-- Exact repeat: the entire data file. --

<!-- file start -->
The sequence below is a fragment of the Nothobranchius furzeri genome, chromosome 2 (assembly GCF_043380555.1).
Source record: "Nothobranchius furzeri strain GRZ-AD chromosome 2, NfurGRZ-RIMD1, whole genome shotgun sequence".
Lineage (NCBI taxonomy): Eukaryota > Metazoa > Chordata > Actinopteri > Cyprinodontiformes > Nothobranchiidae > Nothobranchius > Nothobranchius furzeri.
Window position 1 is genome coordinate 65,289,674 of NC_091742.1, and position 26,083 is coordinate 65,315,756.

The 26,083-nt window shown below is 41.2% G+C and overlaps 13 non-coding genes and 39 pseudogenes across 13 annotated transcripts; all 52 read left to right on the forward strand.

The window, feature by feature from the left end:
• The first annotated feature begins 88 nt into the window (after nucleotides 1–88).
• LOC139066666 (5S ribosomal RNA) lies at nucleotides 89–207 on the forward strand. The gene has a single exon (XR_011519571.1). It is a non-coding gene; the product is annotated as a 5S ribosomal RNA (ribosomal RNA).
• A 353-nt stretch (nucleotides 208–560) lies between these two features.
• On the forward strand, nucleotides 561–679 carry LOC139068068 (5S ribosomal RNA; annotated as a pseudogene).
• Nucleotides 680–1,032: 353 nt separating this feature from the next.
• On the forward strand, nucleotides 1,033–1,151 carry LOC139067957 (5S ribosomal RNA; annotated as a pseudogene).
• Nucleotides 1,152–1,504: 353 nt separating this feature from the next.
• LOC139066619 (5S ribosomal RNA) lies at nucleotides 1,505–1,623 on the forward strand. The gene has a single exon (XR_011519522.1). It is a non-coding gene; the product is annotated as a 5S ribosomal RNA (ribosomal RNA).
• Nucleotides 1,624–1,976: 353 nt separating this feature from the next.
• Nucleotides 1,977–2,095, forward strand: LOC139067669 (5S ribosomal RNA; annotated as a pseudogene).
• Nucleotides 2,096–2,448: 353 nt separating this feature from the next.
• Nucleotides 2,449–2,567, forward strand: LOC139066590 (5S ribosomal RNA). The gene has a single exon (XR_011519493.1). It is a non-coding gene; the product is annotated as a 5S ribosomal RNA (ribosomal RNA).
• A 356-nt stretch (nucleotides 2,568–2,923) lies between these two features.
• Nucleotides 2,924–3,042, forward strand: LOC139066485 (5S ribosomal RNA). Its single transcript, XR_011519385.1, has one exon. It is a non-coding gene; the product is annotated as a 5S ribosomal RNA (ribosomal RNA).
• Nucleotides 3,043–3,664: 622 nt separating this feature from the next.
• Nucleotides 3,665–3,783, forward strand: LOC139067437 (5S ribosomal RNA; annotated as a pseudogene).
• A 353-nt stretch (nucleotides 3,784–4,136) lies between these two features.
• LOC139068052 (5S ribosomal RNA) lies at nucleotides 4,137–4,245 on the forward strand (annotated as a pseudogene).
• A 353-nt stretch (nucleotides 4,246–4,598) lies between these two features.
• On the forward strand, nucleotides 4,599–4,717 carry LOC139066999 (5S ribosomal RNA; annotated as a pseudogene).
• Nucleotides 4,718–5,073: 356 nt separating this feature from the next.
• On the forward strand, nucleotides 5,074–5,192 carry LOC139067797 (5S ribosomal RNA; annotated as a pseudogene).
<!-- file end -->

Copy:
The sequence below is a fragment of the Nothobranchius furzeri genome, chromosome 2 (assembly GCF_043380555.1).
Source record: "Nothobranchius furzeri strain GRZ-AD chromosome 2, NfurGRZ-RIMD1, whole genome shotgun sequence".
Lineage (NCBI taxonomy): Eukaryota > Metazoa > Chordata > Actinopteri > Cyprinodontiformes > Nothobranchiidae > Nothobranchius > Nothobranchius furzeri.
Window position 1 is genome coordinate 65,289,674 of NC_091742.1, and position 26,083 is coordinate 65,315,756.

The 26,083-nt window shown below is 41.2% G+C and overlaps 13 non-coding genes and 39 pseudogenes across 13 annotated transcripts; all 52 read left to right on the forward strand.

The window, feature by feature from the left end:
• The first annotated feature begins 88 nt into the window (after nucleotides 1–88).
• LOC139066666 (5S ribosomal RNA) lies at nucleotides 89–207 on the forward strand. The gene has a single exon (XR_011519571.1). It is a non-coding gene; the product is annotated as a 5S ribosomal RNA (ribosomal RNA).
• A 353-nt stretch (nucleotides 208–560) lies between these two features.
• On the forward strand, nucleotides 561–679 carry LOC139068068 (5S ribosomal RNA; annotated as a pseudogene).
• Nucleotides 680–1,032: 353 nt separating this feature from the next.
• On the forward strand, nucleotides 1,033–1,151 carry LOC139067957 (5S ribosomal RNA; annotated as a pseudogene).
• Nucleotides 1,152–1,504: 353 nt separating this feature from the next.
• LOC139066619 (5S ribosomal RNA) lies at nucleotides 1,505–1,623 on the forward strand. The gene has a single exon (XR_011519522.1). It is a non-coding gene; the product is annotated as a 5S ribosomal RNA (ribosomal RNA).
• Nucleotides 1,624–1,976: 353 nt separating this feature from the next.
• Nucleotides 1,977–2,095, forward strand: LOC139067669 (5S ribosomal RNA; annotated as a pseudogene).
• Nucleotides 2,096–2,448: 353 nt separating this feature from the next.
• Nucleotides 2,449–2,567, forward strand: LOC139066590 (5S ribosomal RNA). The gene has a single exon (XR_011519493.1). It is a non-coding gene; the product is annotated as a 5S ribosomal RNA (ribosomal RNA).
• A 356-nt stretch (nucleotides 2,568–2,923) lies between these two features.
• Nucleotides 2,924–3,042, forward strand: LOC139066485 (5S ribosomal RNA). Its single transcript, XR_011519385.1, has one exon. It is a non-coding gene; the product is annotated as a 5S ribosomal RNA (ribosomal RNA).
• Nucleotides 3,043–3,664: 622 nt separating this feature from the next.
• Nucleotides 3,665–3,783, forward strand: LOC139067437 (5S ribosomal RNA; annotated as a pseudogene).
• A 353-nt stretch (nucleotides 3,784–4,136) lies between these two features.
• LOC139068052 (5S ribosomal RNA) lies at nucleotides 4,137–4,245 on the forward strand (annotated as a pseudogene).
• A 353-nt stretch (nucleotides 4,246–4,598) lies between these two features.
• On the forward strand, nucleotides 4,599–4,717 carry LOC139066999 (5S ribosomal RNA; annotated as a pseudogene).
• Nucleotides 4,718–5,073: 356 nt separating this feature from the next.
• On the forward strand, nucleotides 5,074–5,192 carry LOC139067797 (5S ribosomal RNA; annotated as a pseudogene).